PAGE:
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Bioplastics processor Ecospan plans new ops center in PA

Bioplastics developer and marketer of bioplastics products Ecospan LLC is adding an East Coast home to its current headquarters in California. The new operations center in Exton, Pennsylvania, slated to open in the fall of 2011, also will be the home office for the company's expanded management team. Recent hires include Paul Cannon, marketing VP, and ex-Conair executive John Vandenbergh as VP operations.

In response to questions form PlasticsToday, Paul Cannon, who joined the company n Feb. 2011, said the offices at the new operations center will house the company's central research and development laboratories, including a customer design center, with full product testing capabilities. Additionally, the company will use the new location to produce its BioFlow family of resins to augment its facility in Arizona. The company's headquarters is in Greenbrae, California "Many strategic decisions drove the expansion," added Greg Hoffman, chairman and CEO, in a company statement. "Our new executive team and operations center go hand-in-hand."

Scott Sanderson, Ecospan's VP product development, who has been with the company since its inception in 2005, will be relocating from Ecospan's facility in Asia to the new Pennsylvania location. Jeff White, the company's president, also will work from there.

The new East Coast location offers he company a number of advantages, said Hoffmann. "The Philadelphia area will provide Ecospan with close proximity to the region's talent pool in the life sciences, chemicals, and plastics industries, including companies such as DuPont, Dow, and BASF. This region is home to many of the country's higher educational institutions focused on biopolymer and material science research. Among these are The University of Pennsylvania, Drexel University, Penn State University, and University of Delaware. The setting gives Ecospan a strong East Coast presence and allows us to better serve the European market."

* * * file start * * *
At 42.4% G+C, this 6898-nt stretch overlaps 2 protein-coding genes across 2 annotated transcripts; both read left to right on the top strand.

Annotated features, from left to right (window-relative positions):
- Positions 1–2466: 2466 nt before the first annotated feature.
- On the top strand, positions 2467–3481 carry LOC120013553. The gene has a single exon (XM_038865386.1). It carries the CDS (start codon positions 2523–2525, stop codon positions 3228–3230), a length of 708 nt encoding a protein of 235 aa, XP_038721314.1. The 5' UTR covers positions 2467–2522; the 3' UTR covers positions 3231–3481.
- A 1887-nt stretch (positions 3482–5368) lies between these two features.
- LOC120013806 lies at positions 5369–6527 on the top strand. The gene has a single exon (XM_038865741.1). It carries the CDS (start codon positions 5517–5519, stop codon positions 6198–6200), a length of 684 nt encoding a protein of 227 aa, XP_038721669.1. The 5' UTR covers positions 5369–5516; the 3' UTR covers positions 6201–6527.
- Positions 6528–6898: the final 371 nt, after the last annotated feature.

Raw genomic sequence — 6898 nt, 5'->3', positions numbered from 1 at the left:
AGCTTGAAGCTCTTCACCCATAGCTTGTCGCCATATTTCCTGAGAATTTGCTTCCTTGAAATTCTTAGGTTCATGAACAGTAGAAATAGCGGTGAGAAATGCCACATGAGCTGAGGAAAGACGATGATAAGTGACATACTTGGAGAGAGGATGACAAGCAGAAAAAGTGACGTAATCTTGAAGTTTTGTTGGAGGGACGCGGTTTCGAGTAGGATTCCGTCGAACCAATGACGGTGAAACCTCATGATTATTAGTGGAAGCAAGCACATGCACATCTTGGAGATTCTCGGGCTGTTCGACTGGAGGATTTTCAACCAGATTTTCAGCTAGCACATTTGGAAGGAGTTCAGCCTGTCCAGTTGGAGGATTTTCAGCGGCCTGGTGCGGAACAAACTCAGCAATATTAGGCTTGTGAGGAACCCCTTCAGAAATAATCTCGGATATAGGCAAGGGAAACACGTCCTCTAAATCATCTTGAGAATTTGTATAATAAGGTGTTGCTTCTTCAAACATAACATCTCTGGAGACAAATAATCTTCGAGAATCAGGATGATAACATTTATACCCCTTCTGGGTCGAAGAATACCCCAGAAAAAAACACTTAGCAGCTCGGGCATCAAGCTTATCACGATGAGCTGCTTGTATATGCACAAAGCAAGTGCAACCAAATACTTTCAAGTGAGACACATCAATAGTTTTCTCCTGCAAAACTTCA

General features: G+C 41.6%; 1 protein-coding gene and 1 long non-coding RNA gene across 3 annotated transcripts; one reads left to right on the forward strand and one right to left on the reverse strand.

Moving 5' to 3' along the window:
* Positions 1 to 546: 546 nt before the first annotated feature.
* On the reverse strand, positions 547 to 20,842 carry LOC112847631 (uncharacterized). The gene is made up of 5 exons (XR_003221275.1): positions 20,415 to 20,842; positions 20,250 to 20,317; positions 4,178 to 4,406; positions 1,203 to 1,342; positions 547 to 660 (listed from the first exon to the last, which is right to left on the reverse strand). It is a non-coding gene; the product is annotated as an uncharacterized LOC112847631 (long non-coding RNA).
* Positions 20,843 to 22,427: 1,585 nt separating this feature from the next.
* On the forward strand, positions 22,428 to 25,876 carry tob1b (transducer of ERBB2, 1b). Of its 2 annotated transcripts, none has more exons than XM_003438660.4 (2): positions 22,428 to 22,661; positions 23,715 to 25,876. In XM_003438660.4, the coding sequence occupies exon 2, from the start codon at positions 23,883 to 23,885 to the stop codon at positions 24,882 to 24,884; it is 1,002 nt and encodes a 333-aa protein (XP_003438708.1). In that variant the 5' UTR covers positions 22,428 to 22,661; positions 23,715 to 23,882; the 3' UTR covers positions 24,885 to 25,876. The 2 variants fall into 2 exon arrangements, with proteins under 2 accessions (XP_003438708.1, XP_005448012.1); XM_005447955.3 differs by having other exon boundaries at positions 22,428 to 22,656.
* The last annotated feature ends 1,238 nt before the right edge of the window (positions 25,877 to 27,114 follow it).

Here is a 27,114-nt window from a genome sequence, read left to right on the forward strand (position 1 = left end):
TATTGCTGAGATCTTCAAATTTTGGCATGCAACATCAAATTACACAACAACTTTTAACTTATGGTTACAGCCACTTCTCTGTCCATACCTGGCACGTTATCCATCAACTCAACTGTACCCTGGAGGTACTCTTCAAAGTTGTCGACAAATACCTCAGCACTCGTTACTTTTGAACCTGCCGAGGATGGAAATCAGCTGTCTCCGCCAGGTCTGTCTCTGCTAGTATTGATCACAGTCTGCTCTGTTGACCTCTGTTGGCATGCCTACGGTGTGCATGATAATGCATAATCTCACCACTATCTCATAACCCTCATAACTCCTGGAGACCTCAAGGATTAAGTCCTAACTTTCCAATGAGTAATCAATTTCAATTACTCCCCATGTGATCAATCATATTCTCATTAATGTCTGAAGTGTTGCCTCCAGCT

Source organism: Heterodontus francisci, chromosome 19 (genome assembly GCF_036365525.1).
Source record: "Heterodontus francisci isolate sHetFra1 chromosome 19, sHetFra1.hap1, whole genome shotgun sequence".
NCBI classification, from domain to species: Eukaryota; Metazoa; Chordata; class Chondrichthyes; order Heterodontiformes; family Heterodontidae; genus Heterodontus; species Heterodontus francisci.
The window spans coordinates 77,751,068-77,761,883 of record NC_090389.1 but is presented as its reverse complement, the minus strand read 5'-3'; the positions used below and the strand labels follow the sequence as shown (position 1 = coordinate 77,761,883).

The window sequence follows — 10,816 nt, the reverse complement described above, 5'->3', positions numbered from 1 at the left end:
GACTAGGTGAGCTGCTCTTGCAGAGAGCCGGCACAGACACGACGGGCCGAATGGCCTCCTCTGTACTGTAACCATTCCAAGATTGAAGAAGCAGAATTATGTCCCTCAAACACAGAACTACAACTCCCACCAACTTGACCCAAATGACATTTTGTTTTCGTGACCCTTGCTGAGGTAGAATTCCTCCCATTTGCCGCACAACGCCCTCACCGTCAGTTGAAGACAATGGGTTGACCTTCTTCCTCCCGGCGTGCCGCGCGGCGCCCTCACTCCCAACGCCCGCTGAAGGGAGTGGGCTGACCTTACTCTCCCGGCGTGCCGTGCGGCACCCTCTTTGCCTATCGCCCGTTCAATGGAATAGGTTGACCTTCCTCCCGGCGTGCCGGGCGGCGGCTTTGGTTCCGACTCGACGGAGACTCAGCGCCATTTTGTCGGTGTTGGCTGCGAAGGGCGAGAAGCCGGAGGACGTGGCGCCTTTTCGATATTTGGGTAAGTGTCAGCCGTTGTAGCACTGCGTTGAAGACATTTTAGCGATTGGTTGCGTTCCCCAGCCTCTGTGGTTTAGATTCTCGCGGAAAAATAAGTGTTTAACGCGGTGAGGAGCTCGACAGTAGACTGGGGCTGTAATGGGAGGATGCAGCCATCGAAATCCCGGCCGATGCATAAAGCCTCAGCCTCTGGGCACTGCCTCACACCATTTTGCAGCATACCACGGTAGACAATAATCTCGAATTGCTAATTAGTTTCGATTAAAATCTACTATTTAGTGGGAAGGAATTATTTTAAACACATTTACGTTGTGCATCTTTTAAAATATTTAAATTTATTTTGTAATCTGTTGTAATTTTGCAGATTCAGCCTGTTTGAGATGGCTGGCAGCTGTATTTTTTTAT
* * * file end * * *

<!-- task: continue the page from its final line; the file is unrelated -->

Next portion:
Cannon said he was not at liberty to name any of the company's current customers. On the Ecospan website there is a photo of an injection molding facility; the photo, he says, is from one of several certified third-party injection molders who produce finished products on the company's behalf.

The company does say that small changes must be made to standard processing machinery to run its BioFlow material. When asked on these changes, Cannon responded "the unique process techniques in conjunction with our proprietary formulations serve as a competitive advantage and are thus considered proprietary."

According to the company's website, BioFlow can be physically recycled, industrially composted, incinerated, chemically converted back to lactic acid through hydrolysis (feedstock recovery) or landfilled. The material is compostable in industrial composting facilities. In the United States, the Federal Trade Commission has determined that BioFlow is compostable but does not give it biodegradable status based on the FTC's Guides for the Use of Environmental Marketing Claims.

BioFlow pellets are a pale yellow color but adding small quantities of a blue tint to mask the natural yellow shade makes them transparent. The material can be injection molded, thermoformed, extruded and injection stretch blowmolded.  

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